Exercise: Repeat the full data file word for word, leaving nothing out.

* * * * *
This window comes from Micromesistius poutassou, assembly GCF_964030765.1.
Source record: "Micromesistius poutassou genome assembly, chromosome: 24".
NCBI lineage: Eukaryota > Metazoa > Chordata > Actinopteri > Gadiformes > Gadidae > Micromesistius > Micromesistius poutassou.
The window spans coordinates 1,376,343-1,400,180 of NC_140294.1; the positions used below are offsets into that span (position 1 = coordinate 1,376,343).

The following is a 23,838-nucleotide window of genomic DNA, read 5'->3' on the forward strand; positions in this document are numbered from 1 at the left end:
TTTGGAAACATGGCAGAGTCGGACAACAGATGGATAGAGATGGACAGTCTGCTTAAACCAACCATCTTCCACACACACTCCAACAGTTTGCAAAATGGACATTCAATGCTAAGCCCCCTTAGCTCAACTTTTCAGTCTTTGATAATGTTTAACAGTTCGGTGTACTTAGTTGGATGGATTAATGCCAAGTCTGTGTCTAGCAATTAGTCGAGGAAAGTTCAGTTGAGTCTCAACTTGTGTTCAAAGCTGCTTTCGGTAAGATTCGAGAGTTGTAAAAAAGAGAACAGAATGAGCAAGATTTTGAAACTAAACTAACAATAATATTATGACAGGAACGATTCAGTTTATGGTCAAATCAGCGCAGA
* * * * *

This window comes from Micromesistius poutassou, assembly GCF_964030765.1.
Source record: "Micromesistius poutassou genome assembly, chromosome: 24".
NCBI lineage: Eukaryota > Metazoa > Chordata > Actinopteri > Gadiformes > Gadidae > Micromesistius > Micromesistius poutassou.
The window spans coordinates 1,376,343-1,400,180 of NC_140294.1; the positions used below are offsets into that span (position 1 = coordinate 1,376,343).

The following is a 23,838-nucleotide window of genomic DNA, read 5'->3' on the forward strand; positions in this document are numbered from 1 at the left end:
TTTGGAAACATGGCAGAGTCGGACAACAGATGGATAGAGATGGACAGTCTGCTTAAACCAACCATCTTCCACACACACTCCAACAGTTTGCAAAATGGACATTCAATGCTAAGCCCCCTTAGCTCAACTTTTCAGTCTTTGATAATGTTTAACAGTTCGGTGTACTTAGTTGGATGGATTAATGCCAAGTCTGTGTCTAGCAATTAGTCGAGGAAAGTTCAGTTGAGTCTCAACTTGTGTTCAAAGCTGCTTTCGGTAAGATTCGAGAGTTGTAAAAAAGAGAACAGAATGAGCAAGATTTTGAAACTAAACTAACAATAATATTATGACAGGAACGATTCAGTTTATGGTCAAATCAGCGCAGA